Microsoft recently came out with its Security Intelligence Report which highlighted a global increase in ransomware. The researchers discovered 71 new families of ransomware in the first half of 2017; the number of new ransomware families in the first half of 2016 was 64.
A number of ransomware families used new techniques while some have improved their techniques. The most commonly encountered ransomware family in the first quarter was Cerber, however, it gave way to Spora in the month of March. According to the report, Spora “Spora encrypts files with several popular extensions, including .doc, .docx, .jpg, .pdf, .xls, .xlsx, and .zip. It avoids encrypting files in the Games, Program Files (x86), Program Files, and Windows folders. Early versions of Spora targeted Russian speakers, although English language
versions have also been seen.”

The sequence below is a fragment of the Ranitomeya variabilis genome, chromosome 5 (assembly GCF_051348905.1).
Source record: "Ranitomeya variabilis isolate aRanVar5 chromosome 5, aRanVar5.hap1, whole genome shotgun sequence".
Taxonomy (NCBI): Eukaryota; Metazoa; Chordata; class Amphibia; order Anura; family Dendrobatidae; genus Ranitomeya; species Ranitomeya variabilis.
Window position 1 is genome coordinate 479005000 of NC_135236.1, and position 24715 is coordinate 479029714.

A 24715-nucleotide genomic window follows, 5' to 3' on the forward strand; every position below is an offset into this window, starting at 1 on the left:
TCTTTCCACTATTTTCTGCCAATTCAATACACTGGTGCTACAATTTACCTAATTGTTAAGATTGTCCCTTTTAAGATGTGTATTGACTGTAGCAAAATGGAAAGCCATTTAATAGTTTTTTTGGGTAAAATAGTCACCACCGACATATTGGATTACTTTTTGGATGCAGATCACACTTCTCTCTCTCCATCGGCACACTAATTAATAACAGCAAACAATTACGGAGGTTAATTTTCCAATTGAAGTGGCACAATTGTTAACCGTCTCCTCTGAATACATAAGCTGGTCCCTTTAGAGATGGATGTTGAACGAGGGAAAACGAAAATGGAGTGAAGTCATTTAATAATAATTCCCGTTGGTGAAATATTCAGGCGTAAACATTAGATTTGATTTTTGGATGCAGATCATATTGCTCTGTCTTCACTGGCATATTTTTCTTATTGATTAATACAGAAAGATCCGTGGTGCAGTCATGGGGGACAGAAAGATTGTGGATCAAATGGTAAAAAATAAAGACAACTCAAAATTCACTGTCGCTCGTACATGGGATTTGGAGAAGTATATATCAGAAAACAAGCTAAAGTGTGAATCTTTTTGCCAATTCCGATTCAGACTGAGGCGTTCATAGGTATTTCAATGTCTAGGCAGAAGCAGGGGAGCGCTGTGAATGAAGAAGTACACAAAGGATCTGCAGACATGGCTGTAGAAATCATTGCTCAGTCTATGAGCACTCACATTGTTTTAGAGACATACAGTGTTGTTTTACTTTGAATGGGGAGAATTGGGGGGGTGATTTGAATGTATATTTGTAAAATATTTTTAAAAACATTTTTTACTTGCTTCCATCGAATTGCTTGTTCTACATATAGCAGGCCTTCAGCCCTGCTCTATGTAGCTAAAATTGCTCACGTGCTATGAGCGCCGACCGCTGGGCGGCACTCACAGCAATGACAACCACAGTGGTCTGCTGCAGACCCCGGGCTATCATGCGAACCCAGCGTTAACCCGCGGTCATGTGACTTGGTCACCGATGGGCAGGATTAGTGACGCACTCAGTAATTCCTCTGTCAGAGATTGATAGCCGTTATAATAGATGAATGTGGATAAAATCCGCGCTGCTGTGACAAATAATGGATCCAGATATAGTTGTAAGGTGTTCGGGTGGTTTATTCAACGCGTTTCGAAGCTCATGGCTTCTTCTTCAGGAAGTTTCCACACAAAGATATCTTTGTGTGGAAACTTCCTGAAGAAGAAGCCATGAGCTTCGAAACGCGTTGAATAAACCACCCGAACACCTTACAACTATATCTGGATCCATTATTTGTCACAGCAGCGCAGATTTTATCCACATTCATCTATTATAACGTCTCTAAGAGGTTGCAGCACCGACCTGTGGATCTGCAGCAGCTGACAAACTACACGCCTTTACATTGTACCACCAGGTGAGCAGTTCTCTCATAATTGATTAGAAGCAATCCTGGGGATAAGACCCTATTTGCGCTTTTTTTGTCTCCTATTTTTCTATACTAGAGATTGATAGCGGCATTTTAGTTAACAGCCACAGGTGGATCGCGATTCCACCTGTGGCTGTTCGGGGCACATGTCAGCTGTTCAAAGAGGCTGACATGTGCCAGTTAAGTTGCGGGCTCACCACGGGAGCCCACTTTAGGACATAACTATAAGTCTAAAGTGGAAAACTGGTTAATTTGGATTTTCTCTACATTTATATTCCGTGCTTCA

The report also highlighted that Consumer and Enterprise Microsoft accounts are under more threat than ever. The company’s Identity Security and Protection team saw a 300 percent increase in user accounts attacked over the past year. The company said most of the breaches are the result of “weak, guessable passwords and poor password management, followed by targeted phishing attacks and breaches of third-party services.”
Security Intelligence Report also featured global ransomware outbreaks WannaCry and Petya that wreaked havoc earlier this year. “WannaCrypt and Petya defied the trend of more targeted and localized attacks and became the first global malware attacks in quite a while. They generated worldwide mainstream interest. Interestingly, this attention might have added more challenges for attackers.“